The particles of titanium oxide obtained had a BET specific surface area of 9 m2/g. Furthermore, measurement of the particles of titanium oxide obtained on the particle size distribution by a laser diffraction-type particle size distribution measuring method indicated that the diameter corresponding to 90% of the particle size cumulative distribution on a weight basis D90 diameter was 4.2 μm. The n value according to the Rosin-Rammler formula obtained in the same manner as in Example 1 was 1.4.

In comparison with Example 1, both the primary particle size and the secondary particle size were large and the particle size distribution was broad.

Comparative Example 5

11.8 Nm 3/hr of gaseous titanium tetrachloride in a concentration of 100% and an oxidizing gas obtained by mixing 8 NM3/hr of oxygen and 20 Nm3/hr of steam were preheated to 400 C. and 500 C., respectively, and then introduced into a reaction tube through a coaxial parallel flow nozzle at velocities of 46 m/sec and 40 m/sec, respectively. Here, the coaxial parallel flow nozzle had an inner tube diameter of 15 mm and the titanium tetrachloride-containing gas was introduced through the inner tube.

The reaction tube had an inside diameter of 100 mm and the velocity within the reaction tube at a reaction temperature of 550 C. was 5.3 m/sec as a calculated value. After the reaction, a cooling air was introduced into the reaction tube so that the high-temperature residence time in the reaction tube could be 0.3 seconds or less. Thereafter, the fine particulate powder produced was collected using a Teflon-made bag filter.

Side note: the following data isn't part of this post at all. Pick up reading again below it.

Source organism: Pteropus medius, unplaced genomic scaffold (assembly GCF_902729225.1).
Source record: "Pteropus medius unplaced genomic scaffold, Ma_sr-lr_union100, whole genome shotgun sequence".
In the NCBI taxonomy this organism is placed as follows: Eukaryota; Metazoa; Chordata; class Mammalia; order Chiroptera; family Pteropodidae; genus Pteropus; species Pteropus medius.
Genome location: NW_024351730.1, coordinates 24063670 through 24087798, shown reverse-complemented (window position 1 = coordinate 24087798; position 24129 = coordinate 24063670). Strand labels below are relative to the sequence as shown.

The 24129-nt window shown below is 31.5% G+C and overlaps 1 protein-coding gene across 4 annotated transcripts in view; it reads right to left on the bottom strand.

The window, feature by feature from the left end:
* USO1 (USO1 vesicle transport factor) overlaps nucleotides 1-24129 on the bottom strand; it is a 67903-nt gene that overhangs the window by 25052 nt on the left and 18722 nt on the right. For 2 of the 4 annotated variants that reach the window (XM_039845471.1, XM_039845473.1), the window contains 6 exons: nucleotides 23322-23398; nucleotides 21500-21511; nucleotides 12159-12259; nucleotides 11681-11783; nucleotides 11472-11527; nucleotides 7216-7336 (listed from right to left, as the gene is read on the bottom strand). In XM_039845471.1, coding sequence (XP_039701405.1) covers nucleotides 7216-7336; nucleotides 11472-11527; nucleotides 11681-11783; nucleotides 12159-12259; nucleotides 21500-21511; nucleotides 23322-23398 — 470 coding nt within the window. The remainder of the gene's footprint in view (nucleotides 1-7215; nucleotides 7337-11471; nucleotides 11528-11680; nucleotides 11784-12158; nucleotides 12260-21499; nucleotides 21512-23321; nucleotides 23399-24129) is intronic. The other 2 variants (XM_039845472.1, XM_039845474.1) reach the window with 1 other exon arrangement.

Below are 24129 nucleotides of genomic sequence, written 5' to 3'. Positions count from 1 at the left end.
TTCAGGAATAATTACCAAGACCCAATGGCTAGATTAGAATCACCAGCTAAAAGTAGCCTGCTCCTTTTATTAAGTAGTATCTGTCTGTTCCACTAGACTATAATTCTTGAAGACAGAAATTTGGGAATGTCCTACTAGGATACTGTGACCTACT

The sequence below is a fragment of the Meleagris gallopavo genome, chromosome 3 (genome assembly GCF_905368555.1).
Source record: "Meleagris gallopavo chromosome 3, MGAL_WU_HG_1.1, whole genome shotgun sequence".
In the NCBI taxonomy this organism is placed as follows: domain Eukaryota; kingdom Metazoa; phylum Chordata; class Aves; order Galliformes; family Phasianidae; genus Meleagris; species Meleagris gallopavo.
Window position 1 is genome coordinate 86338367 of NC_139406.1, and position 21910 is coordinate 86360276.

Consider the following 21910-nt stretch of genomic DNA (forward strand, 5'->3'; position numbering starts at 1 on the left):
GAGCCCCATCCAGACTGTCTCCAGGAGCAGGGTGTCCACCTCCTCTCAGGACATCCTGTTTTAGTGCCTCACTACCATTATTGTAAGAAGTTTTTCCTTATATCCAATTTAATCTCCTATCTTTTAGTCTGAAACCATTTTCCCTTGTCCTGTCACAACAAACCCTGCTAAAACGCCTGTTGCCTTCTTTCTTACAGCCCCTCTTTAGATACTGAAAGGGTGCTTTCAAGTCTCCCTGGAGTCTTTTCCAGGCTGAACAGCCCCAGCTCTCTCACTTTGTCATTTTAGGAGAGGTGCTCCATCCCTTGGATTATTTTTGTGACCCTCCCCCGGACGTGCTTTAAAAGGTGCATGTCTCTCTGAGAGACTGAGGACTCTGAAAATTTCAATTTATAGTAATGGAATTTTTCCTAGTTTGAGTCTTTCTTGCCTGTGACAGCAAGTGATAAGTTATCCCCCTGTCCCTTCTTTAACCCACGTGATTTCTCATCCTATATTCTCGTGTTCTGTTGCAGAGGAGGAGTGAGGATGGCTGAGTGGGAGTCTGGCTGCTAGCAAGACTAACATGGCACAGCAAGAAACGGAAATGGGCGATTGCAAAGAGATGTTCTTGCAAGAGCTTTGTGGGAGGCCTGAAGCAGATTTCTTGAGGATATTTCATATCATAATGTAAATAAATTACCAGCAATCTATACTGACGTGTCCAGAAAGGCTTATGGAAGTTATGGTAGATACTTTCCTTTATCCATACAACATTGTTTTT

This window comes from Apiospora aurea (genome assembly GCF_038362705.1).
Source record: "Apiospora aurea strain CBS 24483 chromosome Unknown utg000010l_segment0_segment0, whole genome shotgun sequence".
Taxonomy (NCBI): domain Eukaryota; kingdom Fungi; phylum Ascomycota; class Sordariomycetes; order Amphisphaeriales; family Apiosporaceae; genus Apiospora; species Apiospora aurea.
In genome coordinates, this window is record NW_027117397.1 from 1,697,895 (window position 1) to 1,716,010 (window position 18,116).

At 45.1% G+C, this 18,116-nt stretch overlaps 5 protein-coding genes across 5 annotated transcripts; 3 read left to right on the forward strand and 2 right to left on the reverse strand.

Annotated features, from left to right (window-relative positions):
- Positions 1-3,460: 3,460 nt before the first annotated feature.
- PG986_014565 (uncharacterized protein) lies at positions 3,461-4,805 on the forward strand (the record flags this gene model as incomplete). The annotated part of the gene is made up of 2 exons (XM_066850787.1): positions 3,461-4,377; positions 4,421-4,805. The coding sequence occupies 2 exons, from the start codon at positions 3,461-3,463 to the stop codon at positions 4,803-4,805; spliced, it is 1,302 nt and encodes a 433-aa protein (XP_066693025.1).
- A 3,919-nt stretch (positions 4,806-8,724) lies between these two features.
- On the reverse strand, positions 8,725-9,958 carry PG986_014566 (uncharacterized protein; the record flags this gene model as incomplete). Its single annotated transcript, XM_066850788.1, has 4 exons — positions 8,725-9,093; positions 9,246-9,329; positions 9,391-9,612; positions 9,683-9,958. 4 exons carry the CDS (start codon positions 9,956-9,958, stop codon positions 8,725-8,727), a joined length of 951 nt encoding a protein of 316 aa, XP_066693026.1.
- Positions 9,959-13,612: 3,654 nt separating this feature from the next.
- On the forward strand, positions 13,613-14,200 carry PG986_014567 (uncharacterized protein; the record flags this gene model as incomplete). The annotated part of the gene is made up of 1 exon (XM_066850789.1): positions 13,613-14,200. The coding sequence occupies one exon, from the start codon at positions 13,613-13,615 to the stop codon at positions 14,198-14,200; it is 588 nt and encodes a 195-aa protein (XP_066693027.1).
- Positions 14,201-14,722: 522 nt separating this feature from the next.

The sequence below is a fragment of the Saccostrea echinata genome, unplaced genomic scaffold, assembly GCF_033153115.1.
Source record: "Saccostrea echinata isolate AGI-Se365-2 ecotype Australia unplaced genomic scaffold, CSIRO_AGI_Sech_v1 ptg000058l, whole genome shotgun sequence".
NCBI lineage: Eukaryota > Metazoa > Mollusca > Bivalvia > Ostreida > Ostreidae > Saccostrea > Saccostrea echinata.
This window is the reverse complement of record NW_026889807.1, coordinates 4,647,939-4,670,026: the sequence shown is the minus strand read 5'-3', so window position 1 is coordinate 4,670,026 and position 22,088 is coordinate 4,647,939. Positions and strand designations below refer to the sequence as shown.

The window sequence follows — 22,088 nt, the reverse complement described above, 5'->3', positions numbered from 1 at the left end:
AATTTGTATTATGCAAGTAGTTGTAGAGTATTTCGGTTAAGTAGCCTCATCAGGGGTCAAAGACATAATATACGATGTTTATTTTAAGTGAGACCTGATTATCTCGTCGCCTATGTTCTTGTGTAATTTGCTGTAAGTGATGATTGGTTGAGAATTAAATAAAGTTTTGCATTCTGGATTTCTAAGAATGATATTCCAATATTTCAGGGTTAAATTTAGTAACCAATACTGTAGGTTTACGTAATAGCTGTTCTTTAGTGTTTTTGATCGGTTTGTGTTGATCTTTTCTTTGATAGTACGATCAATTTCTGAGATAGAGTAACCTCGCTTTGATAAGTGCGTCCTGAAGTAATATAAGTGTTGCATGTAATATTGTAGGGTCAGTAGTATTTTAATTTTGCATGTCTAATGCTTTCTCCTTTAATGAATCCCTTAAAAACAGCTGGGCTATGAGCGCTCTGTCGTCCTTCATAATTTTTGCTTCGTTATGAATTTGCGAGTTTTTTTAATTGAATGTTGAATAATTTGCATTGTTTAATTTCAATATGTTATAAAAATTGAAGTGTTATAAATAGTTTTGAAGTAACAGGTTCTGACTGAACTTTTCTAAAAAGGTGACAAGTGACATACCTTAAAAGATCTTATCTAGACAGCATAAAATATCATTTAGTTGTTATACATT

The particles of titanium oxide obtained had a BET specific surface area of 7 m2/g. Furthermore, measurement of the particles of titanium oxide obtained on the particle size distribution by a laser diffraction-type particle size distribution measuring method indicated that the diameter corresponding to 90% of the particle size cumulative distribution on a weight basis as D90 diameter was 15 μm. The n value according to the Rosin-Rammler formula obtained in the same manner as in Example 1 was 0.9.

In comparison with Example 1, both the primary particle size and the secondary particle size were large and the particle size distribution was broad.

As described in detail in the foregoing, according to the present invention, in the vapor phase process for producing titanium oxide by oxidizing titanium tetrachloride with an oxidizing gas at a high temperature, the titanium tetrachloride-containing gas and the oxidizing gas are reacted after preheating each gas at about 500 C. or more, whereby particulates, particularly ultrafine particulates of titanium oxide having excellent dispersibility and having a BET specific surface area of from about 3 m2/g to about 200 m2/g, preferably from about 5 m2/g to about 200 m2/g, and more preferably from about 10 to about 200 m2/g can be obtained.

Furthermore, the particulates, particularly ultrafine particulates of titanium oxide of the present invention has a sharp particle size distribution and excellent dispersibility in a hydrophilic solvent and therefore, the step of cracking titanium oxide or the like means can be dispensed with or an extremely light facility may suffice to this purpose. Thus, the present invention has a very great value in the industrial practice.